== Regional Blogs ==

* bezdomny ex patria
This Kiwi blogger translates Beijing-related articles from the city's newspapers and describes his own wanderings through the capital's outskirts.

* Shenzhen Fieldnotes
Mary Ann O'Donnell looks at Shenzhen from the perspective of an anthropologist.

* Cup of Cha
Josh, who used to edit the Daily Tea Leaves blog at China Expat, now posts amusing commentary about Chinese news and life in Beijing.

Part of the Gothamist franchise, this group blog publishes Chinese media news, translations from the local media, and news about the Shanghai expat party scene. The editor of the Shanghai site is Dan Washburn.

Language, comedy, and life in Shanghai. This blog has been around for years and has an active, good-natured comments section. (added 2008.09)

Opposite End of China
In Korla, Xinjiang, Michael Manning writes about life in China's wild west.

Mutant Palm
Incisive commentary on politics, military affairs, and the Chinese media. The blogger used to be based in Xinjiang and still occasionally posts about the region.

Go Kunming
News about Kunming and Yunnan. The bloggers also run China Sports Today and China City Listings.

Surviving Beijing since 1980
Blog by a Belgian guy who has lived in Beijing since 1980.

Liuzhou Laowai
Blog by an eccentric Englishman who lives in Liuzhou, Guangxi Province. Eye-opening stories of local politics and everyday life.

* Son of Shenzhen Zen
After stints in Shenzhen and Thailand, the author now works as a state media polisher in Beijing.

* Stylites in Beijing
Photoblog that tracks fashion developments in China's capital, including new store openings, fashion trends, and street fashion photography.

Beijing Boyce
A "somewhat young China hand on thelocal drinking scene" covers nightlife in the capital. The same blogger also reports on wine industry gossip at Grape Wall of China.

Peking Duck
The grand-daddy of expat blogs experienced a rebirth this year. The comments section can still get rather rowdy, but it's a nice to see that it's not dead.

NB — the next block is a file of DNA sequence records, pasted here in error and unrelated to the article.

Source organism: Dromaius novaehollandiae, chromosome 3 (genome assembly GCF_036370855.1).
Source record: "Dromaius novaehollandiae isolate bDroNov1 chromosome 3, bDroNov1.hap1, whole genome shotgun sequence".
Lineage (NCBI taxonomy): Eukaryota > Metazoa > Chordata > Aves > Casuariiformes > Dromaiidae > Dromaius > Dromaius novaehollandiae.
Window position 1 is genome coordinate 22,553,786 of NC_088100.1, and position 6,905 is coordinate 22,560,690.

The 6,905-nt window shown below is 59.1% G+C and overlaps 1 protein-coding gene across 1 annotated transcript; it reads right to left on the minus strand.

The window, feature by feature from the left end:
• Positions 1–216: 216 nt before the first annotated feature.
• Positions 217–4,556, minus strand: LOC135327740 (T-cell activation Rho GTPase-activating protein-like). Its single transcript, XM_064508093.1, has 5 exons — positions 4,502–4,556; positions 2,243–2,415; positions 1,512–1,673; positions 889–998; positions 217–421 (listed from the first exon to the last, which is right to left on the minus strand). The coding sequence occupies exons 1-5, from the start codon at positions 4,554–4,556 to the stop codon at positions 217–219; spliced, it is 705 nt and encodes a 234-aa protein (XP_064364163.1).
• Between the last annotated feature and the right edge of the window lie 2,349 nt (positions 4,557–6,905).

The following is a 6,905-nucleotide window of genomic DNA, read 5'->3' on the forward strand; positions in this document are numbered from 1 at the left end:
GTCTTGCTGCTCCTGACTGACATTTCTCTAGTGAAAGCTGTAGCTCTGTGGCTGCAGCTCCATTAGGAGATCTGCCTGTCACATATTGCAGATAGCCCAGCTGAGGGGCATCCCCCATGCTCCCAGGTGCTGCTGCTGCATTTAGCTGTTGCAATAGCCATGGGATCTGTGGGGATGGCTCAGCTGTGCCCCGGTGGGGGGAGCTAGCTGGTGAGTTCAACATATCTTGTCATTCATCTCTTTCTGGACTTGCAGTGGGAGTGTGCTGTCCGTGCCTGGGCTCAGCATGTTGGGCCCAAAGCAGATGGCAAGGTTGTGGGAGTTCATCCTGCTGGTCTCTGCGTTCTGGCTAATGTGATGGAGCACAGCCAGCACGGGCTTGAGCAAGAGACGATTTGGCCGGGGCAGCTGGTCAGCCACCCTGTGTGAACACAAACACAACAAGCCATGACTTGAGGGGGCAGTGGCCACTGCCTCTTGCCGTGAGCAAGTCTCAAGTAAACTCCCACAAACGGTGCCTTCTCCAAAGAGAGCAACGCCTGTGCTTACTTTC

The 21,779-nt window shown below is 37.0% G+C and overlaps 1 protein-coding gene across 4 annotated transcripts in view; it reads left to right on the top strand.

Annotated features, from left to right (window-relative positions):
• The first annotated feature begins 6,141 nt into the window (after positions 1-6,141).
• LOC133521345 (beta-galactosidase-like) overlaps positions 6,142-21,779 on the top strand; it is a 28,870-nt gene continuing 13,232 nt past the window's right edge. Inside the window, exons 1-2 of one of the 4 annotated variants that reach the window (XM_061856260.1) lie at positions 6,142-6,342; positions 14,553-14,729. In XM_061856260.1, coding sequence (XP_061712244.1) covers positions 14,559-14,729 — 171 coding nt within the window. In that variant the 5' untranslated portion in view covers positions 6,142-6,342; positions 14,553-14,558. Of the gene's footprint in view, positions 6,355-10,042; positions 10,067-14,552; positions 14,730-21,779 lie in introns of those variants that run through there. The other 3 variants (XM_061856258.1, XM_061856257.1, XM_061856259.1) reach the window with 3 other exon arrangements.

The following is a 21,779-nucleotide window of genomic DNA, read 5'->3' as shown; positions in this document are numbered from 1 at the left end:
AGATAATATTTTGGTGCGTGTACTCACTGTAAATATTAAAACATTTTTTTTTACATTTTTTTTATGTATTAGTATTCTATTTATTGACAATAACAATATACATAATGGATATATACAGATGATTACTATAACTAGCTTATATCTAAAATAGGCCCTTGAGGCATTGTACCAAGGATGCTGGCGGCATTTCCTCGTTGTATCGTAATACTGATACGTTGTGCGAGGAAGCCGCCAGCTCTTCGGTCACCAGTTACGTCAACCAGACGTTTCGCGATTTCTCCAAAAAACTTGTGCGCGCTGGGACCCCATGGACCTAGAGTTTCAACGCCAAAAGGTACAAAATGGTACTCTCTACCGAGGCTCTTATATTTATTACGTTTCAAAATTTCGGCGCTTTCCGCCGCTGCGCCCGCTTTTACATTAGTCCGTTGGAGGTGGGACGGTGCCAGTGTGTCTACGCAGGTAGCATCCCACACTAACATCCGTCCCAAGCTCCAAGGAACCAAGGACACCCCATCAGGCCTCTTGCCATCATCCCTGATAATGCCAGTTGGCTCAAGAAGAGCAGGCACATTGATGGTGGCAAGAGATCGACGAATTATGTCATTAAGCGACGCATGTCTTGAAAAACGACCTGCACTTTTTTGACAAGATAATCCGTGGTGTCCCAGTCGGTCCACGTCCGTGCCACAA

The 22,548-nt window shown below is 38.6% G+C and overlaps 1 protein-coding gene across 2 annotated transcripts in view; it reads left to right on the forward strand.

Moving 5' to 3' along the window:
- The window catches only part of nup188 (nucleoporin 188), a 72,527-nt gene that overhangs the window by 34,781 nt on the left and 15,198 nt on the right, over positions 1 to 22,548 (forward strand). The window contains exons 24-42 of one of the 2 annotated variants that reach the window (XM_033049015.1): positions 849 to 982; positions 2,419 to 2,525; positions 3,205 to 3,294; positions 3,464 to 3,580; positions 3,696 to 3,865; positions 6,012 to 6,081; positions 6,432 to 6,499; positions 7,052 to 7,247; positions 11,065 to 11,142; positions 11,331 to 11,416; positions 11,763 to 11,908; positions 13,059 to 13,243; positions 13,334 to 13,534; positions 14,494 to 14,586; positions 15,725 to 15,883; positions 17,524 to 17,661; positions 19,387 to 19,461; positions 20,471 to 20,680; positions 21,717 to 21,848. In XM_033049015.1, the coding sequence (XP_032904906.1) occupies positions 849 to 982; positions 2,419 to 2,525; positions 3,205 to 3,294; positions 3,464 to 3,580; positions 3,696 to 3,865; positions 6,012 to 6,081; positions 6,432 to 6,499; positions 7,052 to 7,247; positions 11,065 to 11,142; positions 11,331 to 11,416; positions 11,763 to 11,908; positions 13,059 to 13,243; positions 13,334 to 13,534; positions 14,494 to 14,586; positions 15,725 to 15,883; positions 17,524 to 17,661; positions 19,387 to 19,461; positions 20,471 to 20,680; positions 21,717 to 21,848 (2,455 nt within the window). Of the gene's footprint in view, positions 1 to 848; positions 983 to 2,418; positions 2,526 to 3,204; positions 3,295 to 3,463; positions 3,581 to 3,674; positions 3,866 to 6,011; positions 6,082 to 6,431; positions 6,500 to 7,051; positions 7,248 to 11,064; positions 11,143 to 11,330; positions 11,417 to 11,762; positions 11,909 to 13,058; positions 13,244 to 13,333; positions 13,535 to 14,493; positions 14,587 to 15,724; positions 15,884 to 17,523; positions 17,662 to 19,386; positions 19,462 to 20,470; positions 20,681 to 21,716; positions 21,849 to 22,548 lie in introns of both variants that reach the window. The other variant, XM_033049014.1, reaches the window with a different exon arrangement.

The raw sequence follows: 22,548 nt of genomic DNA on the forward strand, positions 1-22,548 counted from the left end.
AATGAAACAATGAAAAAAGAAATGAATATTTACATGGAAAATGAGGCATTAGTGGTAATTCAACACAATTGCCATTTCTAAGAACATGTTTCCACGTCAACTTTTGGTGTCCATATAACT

Updates (2008.08.20)

* Quirky Beijing
Anecdotes of life in the capital.

* Stupid Pig's China Blog
A Cantonese-Chinese-American English trainer blogs about current events.

== Blog Directories ==

For more interesting blogs, we suggest you consult the following directories:

Hao Hao report
A Digg-like aggregator that covers China-related information from a wide variety of sources. It has a slick interface that's been given a couple face-lifts over the last year.

The Danwei Model Worker badge is adapted from an old model worker pin issued by Wuxing County, Zhejiang. Founded in 1912 from the merger of three Qing Dyansty counties, Wuxing ceased to exist in 1981 when it was absorbed into Huzhou City. The image was taken from a thread (since deleted) on the Old Badges BBS (陈陈徽章论坛).

There are currently 30 Comments for Olympic Model Workers: The best of the China blogs.

Comments on Olympic Model Workers: The best of the China blogs

The great danger in dong this is that you invariably end up missing many deserving folks-- especially the newcomers. You also look like you are kissing the ass of blogs that know or pimp Danwei (OF COURSE you guys rock!) and there is more than one reference to a blog(s) that should have been retired a long time ago.
And even though it is good to see popular blogs like ESNW and Opposite End of China next to under-subscribed blogs like Responsible China and Black and White Cat, and bezdomny ex patria this smacks of nepotism and ongoing expat elitist BS. Ditch it.

Ouch - I write three blogs about China and not a single mention.

www.chinaenvironmentallaw.com. It is a great source of strong environmental stuff in China.


Yeah, I'd second Charlie McElwee's China Environmental Law Blog. No matter what country you're in the state of the environment is dire, and Charlie discusses the environment with wit and humor. And between the wit and humor are posts backed up with some serious insight and substantive analysis.

China Vortex?

What? No China Briefing? For Shame!

So, you pretty much listed every China blog in English I know so far. I'm aware there's more but it sort of hit the stack there.

No mention of my blog. So disappointed


Thanks guys... you do a great job, making your site a daily visit for us. We're honoured to be on your list.

Thanks, Danwei!

My vote goes for Frank Yu, for the best blogger without a blog.

That list sort of sucked. Why not call it a slightly Alltop list. And Alltop sucks hugely.

Not a single business blog. No ChinaLawBlog is not business, their noise ratio has mushroomed in the past year. ChinnaEconomicReview? Recommending them raises the question whether you are following economics in China, as they're clearly not.